In ITN planning meetings, several small rural hospitals without emergency department telemedicine equipment initially thought they brought little value to the ITN network, only later to learn they had exceptionally high value to the greater network because they would score very high in a USDA Distance and Learning Telemedicine grant application. In fact, their rural status serving high-poverty communities also provided great value to ITN’s other federal grant applications. Successful ITN-led grant applications secured equipment, and they were able to participate in the network’s new emergency department tele-stroke program.

As a network matures, other opportunities often follow. Group purchasing may lead to shared costs and mutual savings. With growth, ITN leverages larger patient volumes to secure better vendor price points for telemedicine services. Other shared network resources (such as job descriptions, workflows, billing and payment protocols) help all members accelerate programs and reduce costs and duplication.  Depending on the project, some members contribute specific legal or financial services. Others may contribute advocacy, marketing, or public relations expertise. 

Keeping stakeholders engaged
 
Sustained engagement in network activities by pioneer members is driven by continued benefits and prospective opportunities. Without these, members will naturally lose interest and drop out. Economies of scale experienced in the CINC and ITN examples above include collaborative support to develop new services. These networks also share equipment, allow members to share costly software applications, and even services and staff. Lastly, collaboration provides access to new resources that are only available to larger organizations.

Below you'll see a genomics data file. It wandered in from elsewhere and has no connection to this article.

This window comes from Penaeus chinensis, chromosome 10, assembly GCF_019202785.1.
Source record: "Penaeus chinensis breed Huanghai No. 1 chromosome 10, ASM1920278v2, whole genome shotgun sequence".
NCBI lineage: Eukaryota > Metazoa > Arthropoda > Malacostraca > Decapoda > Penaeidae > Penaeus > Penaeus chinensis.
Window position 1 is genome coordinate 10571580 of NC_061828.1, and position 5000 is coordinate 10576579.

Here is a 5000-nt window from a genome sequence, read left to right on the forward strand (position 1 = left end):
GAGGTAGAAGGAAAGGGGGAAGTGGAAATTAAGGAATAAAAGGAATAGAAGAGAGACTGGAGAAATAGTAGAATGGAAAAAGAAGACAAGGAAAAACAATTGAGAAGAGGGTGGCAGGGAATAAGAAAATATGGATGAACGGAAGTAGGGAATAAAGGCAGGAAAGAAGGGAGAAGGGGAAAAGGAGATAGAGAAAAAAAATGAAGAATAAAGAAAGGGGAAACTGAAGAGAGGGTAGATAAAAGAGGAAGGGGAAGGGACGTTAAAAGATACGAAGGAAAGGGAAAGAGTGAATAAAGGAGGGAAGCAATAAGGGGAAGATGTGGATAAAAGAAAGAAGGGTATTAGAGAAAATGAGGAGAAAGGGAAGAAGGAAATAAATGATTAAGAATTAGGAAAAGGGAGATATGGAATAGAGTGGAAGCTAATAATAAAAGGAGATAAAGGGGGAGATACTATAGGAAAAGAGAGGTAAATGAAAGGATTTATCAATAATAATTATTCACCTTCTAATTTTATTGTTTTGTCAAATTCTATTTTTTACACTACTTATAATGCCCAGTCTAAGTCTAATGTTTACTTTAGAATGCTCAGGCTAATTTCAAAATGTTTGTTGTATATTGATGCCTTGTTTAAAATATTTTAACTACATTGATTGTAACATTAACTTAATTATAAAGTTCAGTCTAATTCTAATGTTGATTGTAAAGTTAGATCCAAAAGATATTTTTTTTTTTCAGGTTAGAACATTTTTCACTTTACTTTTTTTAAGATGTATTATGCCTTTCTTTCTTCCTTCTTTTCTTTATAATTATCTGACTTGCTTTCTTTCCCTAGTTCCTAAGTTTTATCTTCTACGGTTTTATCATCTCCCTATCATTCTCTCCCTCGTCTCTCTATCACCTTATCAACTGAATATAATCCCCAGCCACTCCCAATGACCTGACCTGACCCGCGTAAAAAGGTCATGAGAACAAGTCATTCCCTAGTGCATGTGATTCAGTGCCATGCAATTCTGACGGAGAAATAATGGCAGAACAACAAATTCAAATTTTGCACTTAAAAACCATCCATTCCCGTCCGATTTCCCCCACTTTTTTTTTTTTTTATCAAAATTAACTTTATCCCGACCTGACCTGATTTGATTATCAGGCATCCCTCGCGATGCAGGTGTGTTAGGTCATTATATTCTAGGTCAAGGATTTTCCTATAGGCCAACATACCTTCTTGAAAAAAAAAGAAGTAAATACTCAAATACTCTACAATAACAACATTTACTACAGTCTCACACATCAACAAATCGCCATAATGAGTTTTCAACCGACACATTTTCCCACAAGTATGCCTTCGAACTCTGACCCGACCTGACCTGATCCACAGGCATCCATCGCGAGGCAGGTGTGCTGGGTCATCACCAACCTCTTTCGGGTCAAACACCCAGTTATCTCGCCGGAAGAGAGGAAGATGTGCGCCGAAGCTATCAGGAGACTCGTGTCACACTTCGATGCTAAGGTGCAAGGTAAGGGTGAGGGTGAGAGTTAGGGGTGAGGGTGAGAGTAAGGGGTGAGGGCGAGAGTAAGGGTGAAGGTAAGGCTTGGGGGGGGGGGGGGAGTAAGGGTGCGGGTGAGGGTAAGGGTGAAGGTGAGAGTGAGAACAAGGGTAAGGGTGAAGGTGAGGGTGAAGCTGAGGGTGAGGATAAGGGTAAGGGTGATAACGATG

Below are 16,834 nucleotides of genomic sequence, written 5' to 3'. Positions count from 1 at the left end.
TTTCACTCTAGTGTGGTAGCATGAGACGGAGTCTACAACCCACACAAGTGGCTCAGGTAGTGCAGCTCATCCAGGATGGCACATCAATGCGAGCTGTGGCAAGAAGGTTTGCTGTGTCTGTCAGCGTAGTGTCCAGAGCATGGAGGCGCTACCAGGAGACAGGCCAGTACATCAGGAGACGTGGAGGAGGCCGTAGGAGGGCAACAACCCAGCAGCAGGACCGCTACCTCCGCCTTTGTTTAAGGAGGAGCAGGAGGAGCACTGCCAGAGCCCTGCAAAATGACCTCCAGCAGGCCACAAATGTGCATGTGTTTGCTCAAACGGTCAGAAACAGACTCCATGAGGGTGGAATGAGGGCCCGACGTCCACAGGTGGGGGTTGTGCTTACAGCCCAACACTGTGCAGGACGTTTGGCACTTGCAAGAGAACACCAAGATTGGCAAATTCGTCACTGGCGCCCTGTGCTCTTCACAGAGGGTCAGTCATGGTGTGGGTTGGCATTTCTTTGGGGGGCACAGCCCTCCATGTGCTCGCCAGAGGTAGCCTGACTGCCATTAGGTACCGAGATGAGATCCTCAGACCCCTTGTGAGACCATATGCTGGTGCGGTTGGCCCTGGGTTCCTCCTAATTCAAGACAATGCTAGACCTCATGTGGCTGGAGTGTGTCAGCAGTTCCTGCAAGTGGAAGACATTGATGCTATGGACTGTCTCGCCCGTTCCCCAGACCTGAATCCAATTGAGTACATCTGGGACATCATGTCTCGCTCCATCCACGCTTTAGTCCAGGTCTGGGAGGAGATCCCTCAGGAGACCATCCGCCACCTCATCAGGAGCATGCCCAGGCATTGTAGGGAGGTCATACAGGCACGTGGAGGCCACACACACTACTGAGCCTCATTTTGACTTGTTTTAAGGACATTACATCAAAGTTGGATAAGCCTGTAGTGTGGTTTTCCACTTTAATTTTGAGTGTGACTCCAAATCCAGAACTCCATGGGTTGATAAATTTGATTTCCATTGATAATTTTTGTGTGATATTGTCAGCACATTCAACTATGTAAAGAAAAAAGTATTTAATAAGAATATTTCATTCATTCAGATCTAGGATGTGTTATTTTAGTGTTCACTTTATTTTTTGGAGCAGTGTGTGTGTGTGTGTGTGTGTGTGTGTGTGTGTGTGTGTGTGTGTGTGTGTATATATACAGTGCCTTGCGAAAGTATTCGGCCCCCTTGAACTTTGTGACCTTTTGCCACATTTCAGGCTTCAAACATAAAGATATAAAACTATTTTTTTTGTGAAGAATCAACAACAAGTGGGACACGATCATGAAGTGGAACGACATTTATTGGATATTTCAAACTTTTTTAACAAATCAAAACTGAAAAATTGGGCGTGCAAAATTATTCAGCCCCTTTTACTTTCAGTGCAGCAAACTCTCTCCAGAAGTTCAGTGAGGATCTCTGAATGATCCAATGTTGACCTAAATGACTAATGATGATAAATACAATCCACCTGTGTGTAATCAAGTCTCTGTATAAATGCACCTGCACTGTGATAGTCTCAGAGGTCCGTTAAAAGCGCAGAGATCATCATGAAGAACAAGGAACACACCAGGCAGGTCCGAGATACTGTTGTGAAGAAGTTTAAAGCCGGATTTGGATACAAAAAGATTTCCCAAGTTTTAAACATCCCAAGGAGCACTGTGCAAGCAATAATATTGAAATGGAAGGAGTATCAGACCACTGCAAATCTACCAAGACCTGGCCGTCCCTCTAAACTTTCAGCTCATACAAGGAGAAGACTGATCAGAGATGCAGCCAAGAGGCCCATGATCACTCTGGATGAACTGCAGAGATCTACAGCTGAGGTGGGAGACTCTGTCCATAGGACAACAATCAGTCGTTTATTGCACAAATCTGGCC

Bridge building will always be more challenging than silo building. As Gregory Bonk noted, “Rural health networking is not easy; it requires time, trust, will, and skills.” He added, “Network members must have the ability to separate their individual goals from the common goals of the network, and the vision to see the potential benefits of joint action.”[3] Bonk outlines key elements of network development that include a compelling need, expected benefits, form and function, and key participants.

New and emerging networks can build momentum with smaller “easy wins” that are communicated to all members, and are followed by other good-faith efforts that are inclusive and innovative in meeting member needs. Eventually, silos are replaced by bridges that are shared by all members, and improve client services and reduce costs. As one network member in CINC commented about their old silo thinking, “We’d never go back.”
 
David P. Mortimer, MDiv, is Director of the Hospital Sisters of St. Francis Foundation Innovation Institute. He serves as the Administrative Director for the Illinois Telehealth Network (ITN) and chairs the Communications Committee for the Chippewa Valley Inter-Networking Consortium (CINC). The Hospital Sisters of St. Francis Foundation Innovation Institute provides program investments and infrastructure to support projects that improve outcomes, increase rural access to care and decrease costs through improved efficiencies. 
 
[1] Turning Point Initiative. From silos to systems: Using performance management to improve the public’s health. Turning Point National Program Office, p. 3; 2003. http://www.phf.org/resourcestools/Documents/silossystems.pdf
[2] Wong ST, Regan S.  Patient perspectives on primary health care in rural communities: effects of geography on access, continuity and efficiency. Rural and Remote Health (Internet) 2009; 9: 1142. Available: http://www.rrh.org.au/articles/subviewnew.asp?ArticleID=1142 (Accessed 12/31/16).
[3] Gregory Bonk, Principles of Rural Health Network Development and Management (2000), p. 1.